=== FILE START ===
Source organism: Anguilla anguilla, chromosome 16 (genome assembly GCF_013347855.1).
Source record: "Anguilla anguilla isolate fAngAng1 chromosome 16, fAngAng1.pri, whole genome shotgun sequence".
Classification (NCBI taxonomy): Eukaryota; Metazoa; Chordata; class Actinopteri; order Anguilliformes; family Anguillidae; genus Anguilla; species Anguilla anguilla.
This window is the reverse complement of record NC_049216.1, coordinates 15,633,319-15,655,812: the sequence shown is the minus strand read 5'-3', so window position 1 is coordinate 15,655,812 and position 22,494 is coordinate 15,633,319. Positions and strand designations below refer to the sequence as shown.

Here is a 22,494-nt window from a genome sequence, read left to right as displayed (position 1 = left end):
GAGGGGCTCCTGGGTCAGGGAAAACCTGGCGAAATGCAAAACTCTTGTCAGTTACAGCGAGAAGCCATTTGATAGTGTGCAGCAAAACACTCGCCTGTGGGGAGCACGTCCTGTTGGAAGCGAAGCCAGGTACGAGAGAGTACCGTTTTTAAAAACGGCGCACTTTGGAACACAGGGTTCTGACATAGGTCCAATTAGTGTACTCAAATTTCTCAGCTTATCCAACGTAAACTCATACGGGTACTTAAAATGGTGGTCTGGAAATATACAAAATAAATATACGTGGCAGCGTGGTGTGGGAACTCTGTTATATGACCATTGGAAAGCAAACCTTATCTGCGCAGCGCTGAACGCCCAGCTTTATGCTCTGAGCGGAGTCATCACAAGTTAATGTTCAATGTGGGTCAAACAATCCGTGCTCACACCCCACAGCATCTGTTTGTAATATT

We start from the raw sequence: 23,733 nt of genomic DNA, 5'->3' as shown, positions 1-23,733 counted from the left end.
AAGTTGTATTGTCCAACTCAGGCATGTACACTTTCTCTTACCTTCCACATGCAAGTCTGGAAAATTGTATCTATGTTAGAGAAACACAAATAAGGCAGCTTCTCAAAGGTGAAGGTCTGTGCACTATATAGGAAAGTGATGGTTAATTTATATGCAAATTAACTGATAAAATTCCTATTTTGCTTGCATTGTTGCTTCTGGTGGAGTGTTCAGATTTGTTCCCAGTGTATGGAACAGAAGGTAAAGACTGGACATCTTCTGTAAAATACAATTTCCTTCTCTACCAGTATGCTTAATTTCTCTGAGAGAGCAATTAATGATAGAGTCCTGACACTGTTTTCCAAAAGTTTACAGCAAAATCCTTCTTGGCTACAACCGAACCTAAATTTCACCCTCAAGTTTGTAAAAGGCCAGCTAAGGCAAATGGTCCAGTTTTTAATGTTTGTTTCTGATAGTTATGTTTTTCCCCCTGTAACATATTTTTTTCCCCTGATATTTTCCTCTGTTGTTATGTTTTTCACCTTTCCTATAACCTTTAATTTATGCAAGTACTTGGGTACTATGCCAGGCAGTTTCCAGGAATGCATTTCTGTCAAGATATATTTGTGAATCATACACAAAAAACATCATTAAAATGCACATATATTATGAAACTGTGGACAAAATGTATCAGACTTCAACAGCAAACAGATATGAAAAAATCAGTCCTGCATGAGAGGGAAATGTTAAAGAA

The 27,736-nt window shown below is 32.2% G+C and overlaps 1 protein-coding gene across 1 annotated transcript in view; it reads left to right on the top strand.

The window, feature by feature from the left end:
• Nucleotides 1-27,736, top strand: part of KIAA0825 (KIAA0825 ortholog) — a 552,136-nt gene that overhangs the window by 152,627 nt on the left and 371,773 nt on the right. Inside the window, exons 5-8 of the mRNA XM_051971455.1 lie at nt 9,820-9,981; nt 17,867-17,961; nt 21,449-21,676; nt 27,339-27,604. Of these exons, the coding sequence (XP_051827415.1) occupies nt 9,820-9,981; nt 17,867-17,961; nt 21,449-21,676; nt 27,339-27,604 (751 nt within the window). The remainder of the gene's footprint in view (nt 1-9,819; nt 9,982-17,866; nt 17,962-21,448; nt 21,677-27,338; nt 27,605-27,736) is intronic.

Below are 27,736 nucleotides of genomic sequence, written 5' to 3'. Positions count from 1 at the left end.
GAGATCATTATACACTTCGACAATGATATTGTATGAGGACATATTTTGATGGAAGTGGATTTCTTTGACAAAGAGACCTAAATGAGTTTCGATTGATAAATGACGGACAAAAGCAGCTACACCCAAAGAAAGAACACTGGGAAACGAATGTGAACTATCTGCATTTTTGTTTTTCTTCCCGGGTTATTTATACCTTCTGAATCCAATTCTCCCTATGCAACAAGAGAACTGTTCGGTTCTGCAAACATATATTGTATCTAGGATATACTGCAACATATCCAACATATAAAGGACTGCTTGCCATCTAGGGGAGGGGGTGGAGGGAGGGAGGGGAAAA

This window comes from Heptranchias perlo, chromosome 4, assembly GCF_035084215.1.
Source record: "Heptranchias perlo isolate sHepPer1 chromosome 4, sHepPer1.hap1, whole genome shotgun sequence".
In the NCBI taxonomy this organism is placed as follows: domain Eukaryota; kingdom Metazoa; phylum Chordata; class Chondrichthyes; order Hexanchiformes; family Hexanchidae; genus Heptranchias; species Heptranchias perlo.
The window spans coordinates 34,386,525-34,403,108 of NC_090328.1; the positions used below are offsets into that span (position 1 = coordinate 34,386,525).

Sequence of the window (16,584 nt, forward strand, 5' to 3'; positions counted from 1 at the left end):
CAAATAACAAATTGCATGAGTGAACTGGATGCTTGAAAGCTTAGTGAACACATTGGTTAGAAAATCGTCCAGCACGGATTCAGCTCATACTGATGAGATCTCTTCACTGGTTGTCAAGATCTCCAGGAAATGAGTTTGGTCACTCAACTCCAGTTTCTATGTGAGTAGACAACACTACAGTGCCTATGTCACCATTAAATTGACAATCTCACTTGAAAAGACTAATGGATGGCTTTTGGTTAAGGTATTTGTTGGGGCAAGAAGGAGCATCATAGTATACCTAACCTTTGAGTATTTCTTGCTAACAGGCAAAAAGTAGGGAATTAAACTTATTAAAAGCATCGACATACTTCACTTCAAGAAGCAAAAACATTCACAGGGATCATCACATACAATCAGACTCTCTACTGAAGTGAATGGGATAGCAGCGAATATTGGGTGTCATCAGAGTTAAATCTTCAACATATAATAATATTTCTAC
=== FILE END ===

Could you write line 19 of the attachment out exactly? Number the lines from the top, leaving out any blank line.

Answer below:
CAAATAACAAATTGCATGAGTGAACTGGATGCTTGAAAGCTTAGTGAACACATTGGTTAGAAAATCGTCCAGCACGGATTCAGCTCATACTGATGAGATCTCTTCACTGGTTGTCAAGATCTCCAGGAAATGAGTTTGGTCACTCAACTCCAGTTTCTATGTGAGTAGACAACACTACAGTGCCTATGTCACCATTAAATTGACAATCTCACTTGAAAAGACTAATGGATGGCTTTTGGTTAAGGTATTTGTTGGGGCAAGAAGGAGCATCATAGTATACCTAACCTTTGAGTATTTCTTGCTAACAGGCAAAAAGTAGGGAATTAAACTTATTAAAAGCATCGACATACTTCACTTCAAGAAGCAAAAACATTCACAGGGATCATCACATACAATCAGACTCTCTACTGAAGTGAATGGGATAGCAGCGAATATTGGGTGTCATCAGAGTTAAATCTTCAACATATAATAATATTTCTAC